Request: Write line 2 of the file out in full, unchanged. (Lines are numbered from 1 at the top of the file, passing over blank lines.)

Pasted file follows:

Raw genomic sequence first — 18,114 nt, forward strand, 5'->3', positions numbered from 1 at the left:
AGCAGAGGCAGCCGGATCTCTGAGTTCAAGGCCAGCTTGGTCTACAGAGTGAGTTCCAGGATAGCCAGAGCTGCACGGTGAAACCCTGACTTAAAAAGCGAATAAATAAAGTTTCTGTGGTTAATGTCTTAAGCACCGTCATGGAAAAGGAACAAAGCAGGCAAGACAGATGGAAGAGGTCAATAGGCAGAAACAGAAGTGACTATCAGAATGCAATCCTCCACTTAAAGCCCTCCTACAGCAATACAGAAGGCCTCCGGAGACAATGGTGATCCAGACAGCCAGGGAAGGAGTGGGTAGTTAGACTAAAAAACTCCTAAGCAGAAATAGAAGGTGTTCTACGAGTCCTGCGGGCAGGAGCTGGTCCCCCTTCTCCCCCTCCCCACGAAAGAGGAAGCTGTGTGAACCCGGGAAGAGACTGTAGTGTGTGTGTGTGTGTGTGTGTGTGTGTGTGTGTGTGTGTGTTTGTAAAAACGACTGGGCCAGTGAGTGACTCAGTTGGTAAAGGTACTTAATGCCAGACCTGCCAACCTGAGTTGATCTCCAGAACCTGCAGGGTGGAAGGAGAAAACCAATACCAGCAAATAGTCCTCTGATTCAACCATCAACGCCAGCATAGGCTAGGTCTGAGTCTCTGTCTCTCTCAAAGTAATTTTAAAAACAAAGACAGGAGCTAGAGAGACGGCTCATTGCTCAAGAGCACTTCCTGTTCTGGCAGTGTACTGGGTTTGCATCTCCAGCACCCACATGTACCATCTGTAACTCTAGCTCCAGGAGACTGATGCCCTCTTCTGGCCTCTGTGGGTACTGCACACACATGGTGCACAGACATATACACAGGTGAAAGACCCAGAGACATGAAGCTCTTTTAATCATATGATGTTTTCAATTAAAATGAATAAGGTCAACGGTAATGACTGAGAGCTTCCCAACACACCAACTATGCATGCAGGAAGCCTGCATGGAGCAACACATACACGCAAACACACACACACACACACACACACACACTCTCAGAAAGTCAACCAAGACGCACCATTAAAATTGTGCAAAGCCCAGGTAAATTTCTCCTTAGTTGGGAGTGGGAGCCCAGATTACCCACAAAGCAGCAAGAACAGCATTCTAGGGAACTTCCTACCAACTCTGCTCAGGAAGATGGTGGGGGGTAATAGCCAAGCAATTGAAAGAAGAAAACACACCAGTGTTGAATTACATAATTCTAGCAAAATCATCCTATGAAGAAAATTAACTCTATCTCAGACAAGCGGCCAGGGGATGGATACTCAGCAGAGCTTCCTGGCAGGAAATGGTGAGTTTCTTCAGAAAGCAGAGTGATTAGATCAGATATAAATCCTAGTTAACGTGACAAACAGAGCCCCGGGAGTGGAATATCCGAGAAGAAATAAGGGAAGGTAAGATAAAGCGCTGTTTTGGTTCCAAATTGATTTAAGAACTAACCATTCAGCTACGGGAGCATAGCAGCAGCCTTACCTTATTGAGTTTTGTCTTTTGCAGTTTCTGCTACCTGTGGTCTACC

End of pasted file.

AGCAGAGGCAGCCGGATCTCTGAGTTCAAGGCCAGCTTGGTCTACAGAGTGAGTTCCAGGATAGCCAGAGCTGCACGGTGAAACCCTGACTTAAAAAGCGAATAAATAAAGTTTCTGTGGTTAATGTCTTAAGCACCGTCATGGAAAAGGAACAAAGCAGGCAAGACAGATGGAAGAGGTCAATAGGCAGAAACAGAAGTGACTATCAGAATGCAATCCTCCACTTAAAGCCCTCCTACAGCAATACAGAAGGCCTCCGGAGACAATGGTGATCCAGACAGCCAGGGAAGGAGTGGGTAGTTAGACTAAAAAACTCCTAAGCAGAAATAGAAGGTGTTCTACGAGTCCTGCGGGCAGGAGCTGGTCCCCCTTCTCCCCCTCCCCACGAAAGAGGAAGCTGTGTGAACCCGGGAAGAGACTGTAGTGTGTGTGTGTGTGTGTGTGTGTGTGTGTGTGTGTGTGTGTTTGTAAAAACGACTGGGCCAGTGAGTGACTCAGTTGGTAAAGGTACTTAATGCCAGACCTGCCAACCTGAGTTGATCTCCAGAACCTGCAGGGTGGAAGGAGAAAACCAATACCAGCAAATAGTCCTCTGATTCAACCATCAACGCCAGCATAGGCTAGGTCTGAGTCTCTGTCTCTCTCAAAGTAATTTTAAAAACAAAGACAGGAGCTAGAGAGACGGCTCATTGCTCAAGAGCACTTCCTGTTCTGGCAGTGTACTGGGTTTGCATCTCCAGCACCCACATGTACCATCTGTAACTCTAGCTCCAGGAGACTGATGCCCTCTTCTGGCCTCTGTGGGTACTGCACACACATGGTGCACAGACATATACACAGGTGAAAGACCCAGAGACATGAAGCTCTTTTAATCATATGATGTTTTCAATTAAAATGAATAAGGTCAACGGTAATGACTGAGAGCTTCCCAACACACCAACTATGCATGCAGGAAGCCTGCATGGAGCAACACATACACGCAAACACACACACACACACACACACACACACTCTCAGAAAGTCAACCAAGACGCACCATTAAAATTGTGCAAAGCCCAGGTAAATTTCTCCTTAGTTGGGAGTGGGAGCCCAGATTACCCACAAAGCAGCAAGAACAGCATTCTAGGGAACTTCCTACCAACTCTGCTCAGGAAGATGGTGGGGGGTAATAGCCAAGCAATTGAAAGAAGAAAACACACCAGTGTTGAATTACATAATTCTAGCAAAATCATCCTATGAAGAAAATTAACTCTATCTCAGACAAGCGGCCAGGGGATGGATACTCAGCAGAGCTTCCTGGCAGGAAATGGTGAGTTTCTTCAGAAAGCAGAGTGATTAGATCAGATATAAATCCTAGTTAACGTGACAAACAGAGCCCCGGGAGTGGAATATCCGAGAAGAAATAAGGGAAGGTAAGATAAAGCGCTGTTTTGGTTCCAAATTGATTTAAGAACTAACCATTCAGCTACGGGAGCATAGCAGCAGCCTTACCTTATTGAGTTTTGTCTTTTGCAGTTTCTGCTACCTGTGGTCTACC